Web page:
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Happiness vs Money

Amazing GraceAmazing Grace Posts: 9Registered User New Member
edited October 2011 in Parents Forum
DD1 graduated May 2011 with a degree in Psychology and Early Childhood Development. Landed a teaching job close to home, loves her job this is the part where opinions are needed the salary is half of what she can make else where.I believe happiness is important and she knows what she has already.
Post edited by Amazing Grace on
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Replies to: Happiness vs Money

  • ProudMomofSProudMomofS Posts: 203Registered User Junior Member
    What does your daughter think and want is the issue. Shes a full fledged adult, graduated from college and now in the working world. You spend too much time at work to be miserable; but being broke and in debt and financially hurting isn't fun either. Not knowing her debt or her lifestyle desires, all this is hard to evaluate. If she's happy in her work, and her income is enough for her needs and obligations -- it doesn't get any better.
  • limabeanslimabeans Posts: 4,734Registered User Senior Member
    Some teaching careers provide wonderful benefits: retirement programs, healthcare, and even 1-2 months off a year, aside from national holidays. In addition, your daughter is learning valuable skills in getting along within a team and figuring how to balance her budget. Not everyone wants to remain a teacher for their entire career, but it's a great start. Entry level jobs, regardless the field, always start with relatively low pay. With a major in Psychology and Early Childhood, this sounds like exactly what she wanted. If she wants something "more" she can take some graduate level course while she's working to pursue her Ph.D. Her employer may even cover education costs.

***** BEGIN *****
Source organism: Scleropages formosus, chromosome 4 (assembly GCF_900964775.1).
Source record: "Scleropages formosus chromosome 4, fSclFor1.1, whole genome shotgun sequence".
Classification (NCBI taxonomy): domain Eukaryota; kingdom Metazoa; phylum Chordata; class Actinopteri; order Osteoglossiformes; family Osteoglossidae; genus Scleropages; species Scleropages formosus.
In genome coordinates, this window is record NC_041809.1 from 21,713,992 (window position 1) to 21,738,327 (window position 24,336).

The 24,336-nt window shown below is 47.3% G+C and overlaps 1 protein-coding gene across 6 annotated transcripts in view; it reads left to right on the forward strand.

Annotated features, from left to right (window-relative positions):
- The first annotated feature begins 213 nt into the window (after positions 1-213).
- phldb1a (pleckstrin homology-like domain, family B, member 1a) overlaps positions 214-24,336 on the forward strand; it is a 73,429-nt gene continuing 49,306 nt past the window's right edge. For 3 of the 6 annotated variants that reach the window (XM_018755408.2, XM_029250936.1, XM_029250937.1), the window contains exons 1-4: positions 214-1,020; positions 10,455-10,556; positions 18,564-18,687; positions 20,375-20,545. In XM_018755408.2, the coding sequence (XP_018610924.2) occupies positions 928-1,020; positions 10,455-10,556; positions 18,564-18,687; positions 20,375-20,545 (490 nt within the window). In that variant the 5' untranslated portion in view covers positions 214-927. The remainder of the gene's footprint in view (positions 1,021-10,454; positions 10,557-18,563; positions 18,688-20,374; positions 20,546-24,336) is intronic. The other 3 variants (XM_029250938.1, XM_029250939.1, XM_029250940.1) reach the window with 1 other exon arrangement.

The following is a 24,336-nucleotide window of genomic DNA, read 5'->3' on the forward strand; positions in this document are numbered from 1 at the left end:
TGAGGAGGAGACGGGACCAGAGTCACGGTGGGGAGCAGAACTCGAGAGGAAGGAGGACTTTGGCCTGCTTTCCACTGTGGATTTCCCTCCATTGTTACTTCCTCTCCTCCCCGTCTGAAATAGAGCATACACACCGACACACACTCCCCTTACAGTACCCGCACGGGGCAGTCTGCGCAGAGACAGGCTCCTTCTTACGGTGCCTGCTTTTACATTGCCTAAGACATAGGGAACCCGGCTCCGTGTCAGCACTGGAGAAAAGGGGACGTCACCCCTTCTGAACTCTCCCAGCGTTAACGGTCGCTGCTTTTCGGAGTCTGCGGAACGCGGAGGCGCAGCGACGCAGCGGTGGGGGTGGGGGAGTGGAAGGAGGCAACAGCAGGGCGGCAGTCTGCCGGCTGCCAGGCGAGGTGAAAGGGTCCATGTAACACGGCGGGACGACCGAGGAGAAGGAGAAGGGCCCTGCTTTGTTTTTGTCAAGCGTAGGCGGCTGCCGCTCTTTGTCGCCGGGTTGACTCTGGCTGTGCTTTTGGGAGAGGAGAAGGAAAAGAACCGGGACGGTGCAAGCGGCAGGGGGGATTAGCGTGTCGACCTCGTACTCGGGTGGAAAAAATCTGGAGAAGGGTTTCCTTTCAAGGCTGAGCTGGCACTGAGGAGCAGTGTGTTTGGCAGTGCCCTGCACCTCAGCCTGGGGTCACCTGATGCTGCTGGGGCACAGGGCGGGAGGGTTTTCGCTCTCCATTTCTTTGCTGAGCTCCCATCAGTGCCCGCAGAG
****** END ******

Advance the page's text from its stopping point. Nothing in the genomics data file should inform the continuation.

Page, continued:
• boysx3boysx3 Posts: 5,090Registered User Senior Member
    What does she consider as her alternatives? What is 'elsewhere"....another field, another geographic location? How can she apply her education in a higher-paying field? Does she want to?

    I think it's great that in this economy, your daughter has a real and paying job.
  • romanigypsyeyesromanigypsyeyes Posts: 22,276Registered User Senior Member
    Happiness is far more important. She's lucky to have a job in this economy, a job she loves is a wonderful bonus!

    Honestly, I've never understood the mentality of being miserable to make great money just to have a nice house or one or two week vacation every year. I'd much rather do something I enjoy every day and take a long weekend than be miserable and dread getting up every morning. Obviously I wouldn't want to be a starving artist but as long as basic necessities are met, I'd be perfectly happy working a job I love for half the wage of a job I didn't like.

    Your daughter is happy. Is she having trouble making ends meet or something? If not, then her happiness is what is more important than excess money!
  • NJSueNJSue Posts: 2,128Registered User Senior Member
    You don't say whether your daughter is living at home or not, or whether you are subsidizing her financially in this job she loves.